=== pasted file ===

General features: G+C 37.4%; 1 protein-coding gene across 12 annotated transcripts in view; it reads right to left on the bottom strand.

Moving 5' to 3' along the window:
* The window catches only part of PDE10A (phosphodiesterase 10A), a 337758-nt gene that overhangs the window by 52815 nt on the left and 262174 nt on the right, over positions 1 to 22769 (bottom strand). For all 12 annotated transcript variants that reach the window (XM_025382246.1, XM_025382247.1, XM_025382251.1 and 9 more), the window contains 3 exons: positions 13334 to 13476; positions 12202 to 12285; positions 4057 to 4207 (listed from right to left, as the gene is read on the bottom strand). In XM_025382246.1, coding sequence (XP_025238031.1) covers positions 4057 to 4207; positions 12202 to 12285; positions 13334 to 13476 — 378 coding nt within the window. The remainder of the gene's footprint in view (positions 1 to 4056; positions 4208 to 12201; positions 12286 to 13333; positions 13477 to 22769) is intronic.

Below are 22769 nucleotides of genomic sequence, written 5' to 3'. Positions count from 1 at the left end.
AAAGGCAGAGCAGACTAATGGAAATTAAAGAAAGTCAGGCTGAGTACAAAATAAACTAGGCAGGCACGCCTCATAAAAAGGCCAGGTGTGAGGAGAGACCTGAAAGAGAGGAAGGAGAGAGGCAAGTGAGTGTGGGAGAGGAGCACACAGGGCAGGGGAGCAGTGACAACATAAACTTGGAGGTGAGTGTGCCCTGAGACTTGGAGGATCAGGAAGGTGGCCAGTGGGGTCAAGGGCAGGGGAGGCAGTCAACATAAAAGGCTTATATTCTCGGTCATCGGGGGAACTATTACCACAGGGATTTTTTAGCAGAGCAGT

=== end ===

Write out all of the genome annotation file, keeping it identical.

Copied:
General features: G+C 37.4%; 1 protein-coding gene across 12 annotated transcripts in view; it reads right to left on the bottom strand.

Moving 5' to 3' along the window:
* The window catches only part of PDE10A (phosphodiesterase 10A), a 337758-nt gene that overhangs the window by 52815 nt on the left and 262174 nt on the right, over positions 1 to 22769 (bottom strand). For all 12 annotated transcript variants that reach the window (XM_025382246.1, XM_025382247.1, XM_025382251.1 and 9 more), the window contains 3 exons: positions 13334 to 13476; positions 12202 to 12285; positions 4057 to 4207 (listed from right to left, as the gene is read on the bottom strand). In XM_025382246.1, coding sequence (XP_025238031.1) covers positions 4057 to 4207; positions 12202 to 12285; positions 13334 to 13476 — 378 coding nt within the window. The remainder of the gene's footprint in view (positions 1 to 4056; positions 4208 to 12201; positions 12286 to 13333; positions 13477 to 22769) is intronic.

Below are 22769 nucleotides of genomic sequence, written 5' to 3'. Positions count from 1 at the left end.
AAAGGCAGAGCAGACTAATGGAAATTAAAGAAAGTCAGGCTGAGTACAAAATAAACTAGGCAGGCACGCCTCATAAAAAGGCCAGGTGTGAGGAGAGACCTGAAAGAGAGGAAGGAGAGAGGCAAGTGAGTGTGGGAGAGGAGCACACAGGGCAGGGGAGCAGTGACAACATAAACTTGGAGGTGAGTGTGCCCTGAGACTTGGAGGATCAGGAAGGTGGCCAGTGGGGTCAAGGGCAGGGGAGGCAGTCAACATAAAAGGCTTATATTCTCGGTCATCGGGGGAACTATTACCACAGGGATTTTTTAGCAGAGCAGT